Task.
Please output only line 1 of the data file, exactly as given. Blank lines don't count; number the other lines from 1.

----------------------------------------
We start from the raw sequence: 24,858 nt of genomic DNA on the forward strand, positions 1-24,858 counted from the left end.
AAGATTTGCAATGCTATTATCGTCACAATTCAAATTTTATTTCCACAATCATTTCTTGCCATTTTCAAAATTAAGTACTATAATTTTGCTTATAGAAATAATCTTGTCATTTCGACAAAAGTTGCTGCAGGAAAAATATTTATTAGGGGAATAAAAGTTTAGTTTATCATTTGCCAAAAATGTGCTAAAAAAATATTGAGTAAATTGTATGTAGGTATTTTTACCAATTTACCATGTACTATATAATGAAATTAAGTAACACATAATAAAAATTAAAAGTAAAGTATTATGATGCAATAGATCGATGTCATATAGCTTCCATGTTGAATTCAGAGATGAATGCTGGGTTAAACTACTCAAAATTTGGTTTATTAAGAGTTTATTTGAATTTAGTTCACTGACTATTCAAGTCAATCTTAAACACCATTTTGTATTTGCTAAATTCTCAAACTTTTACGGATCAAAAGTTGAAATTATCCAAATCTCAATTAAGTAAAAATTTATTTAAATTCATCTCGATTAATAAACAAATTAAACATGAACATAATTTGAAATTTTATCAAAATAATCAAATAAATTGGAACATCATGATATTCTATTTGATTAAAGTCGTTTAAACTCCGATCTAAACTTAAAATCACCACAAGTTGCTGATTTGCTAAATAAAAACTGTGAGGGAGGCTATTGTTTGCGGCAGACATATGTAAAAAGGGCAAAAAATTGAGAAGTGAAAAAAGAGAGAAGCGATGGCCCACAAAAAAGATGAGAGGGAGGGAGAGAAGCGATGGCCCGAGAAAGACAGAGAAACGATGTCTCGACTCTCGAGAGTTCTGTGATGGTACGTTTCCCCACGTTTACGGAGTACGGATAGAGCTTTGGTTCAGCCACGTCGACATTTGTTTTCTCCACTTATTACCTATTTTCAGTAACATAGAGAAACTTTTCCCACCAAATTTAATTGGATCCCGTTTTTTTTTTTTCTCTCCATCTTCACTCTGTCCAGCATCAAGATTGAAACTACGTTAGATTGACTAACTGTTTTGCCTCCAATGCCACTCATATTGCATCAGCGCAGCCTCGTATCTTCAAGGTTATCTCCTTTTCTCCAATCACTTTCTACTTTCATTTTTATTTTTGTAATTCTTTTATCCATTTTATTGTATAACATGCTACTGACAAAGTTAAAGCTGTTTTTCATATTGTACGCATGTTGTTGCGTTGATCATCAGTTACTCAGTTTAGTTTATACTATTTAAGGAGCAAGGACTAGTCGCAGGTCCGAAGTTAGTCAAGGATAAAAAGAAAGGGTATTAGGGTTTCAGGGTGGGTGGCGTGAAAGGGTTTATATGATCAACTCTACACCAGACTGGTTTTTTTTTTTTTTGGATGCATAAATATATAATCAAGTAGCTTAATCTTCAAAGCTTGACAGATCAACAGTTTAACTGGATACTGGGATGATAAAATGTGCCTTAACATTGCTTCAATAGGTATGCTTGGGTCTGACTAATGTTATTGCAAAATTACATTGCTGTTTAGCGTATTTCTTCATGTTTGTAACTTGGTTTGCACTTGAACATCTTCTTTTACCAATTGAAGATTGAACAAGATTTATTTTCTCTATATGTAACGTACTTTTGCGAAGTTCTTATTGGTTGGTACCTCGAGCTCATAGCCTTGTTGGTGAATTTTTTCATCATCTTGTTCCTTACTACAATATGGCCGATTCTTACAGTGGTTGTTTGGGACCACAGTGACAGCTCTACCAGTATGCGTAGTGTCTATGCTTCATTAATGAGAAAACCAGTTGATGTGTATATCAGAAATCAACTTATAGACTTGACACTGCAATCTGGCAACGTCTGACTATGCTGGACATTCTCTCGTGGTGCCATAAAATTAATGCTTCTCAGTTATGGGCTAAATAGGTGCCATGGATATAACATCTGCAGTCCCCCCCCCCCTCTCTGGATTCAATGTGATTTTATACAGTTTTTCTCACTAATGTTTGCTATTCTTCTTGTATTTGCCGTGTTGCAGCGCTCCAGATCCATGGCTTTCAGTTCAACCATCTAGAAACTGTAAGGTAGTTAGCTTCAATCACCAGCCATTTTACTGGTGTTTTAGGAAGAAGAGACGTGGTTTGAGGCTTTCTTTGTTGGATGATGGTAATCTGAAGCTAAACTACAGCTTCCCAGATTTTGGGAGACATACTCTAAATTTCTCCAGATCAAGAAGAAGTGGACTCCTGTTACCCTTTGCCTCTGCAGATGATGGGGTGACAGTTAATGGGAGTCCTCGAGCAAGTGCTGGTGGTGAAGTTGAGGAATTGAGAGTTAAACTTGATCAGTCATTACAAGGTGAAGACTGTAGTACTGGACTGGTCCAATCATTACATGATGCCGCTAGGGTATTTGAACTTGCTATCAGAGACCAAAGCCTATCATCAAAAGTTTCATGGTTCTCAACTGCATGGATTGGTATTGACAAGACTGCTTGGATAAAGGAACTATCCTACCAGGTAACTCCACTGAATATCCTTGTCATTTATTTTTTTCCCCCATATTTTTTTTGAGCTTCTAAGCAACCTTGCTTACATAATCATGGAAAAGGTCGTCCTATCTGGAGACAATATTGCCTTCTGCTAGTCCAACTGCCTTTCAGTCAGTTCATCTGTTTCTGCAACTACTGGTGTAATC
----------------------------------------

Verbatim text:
We start from the raw sequence: 24,858 nt of genomic DNA on the forward strand, positions 1-24,858 counted from the left end.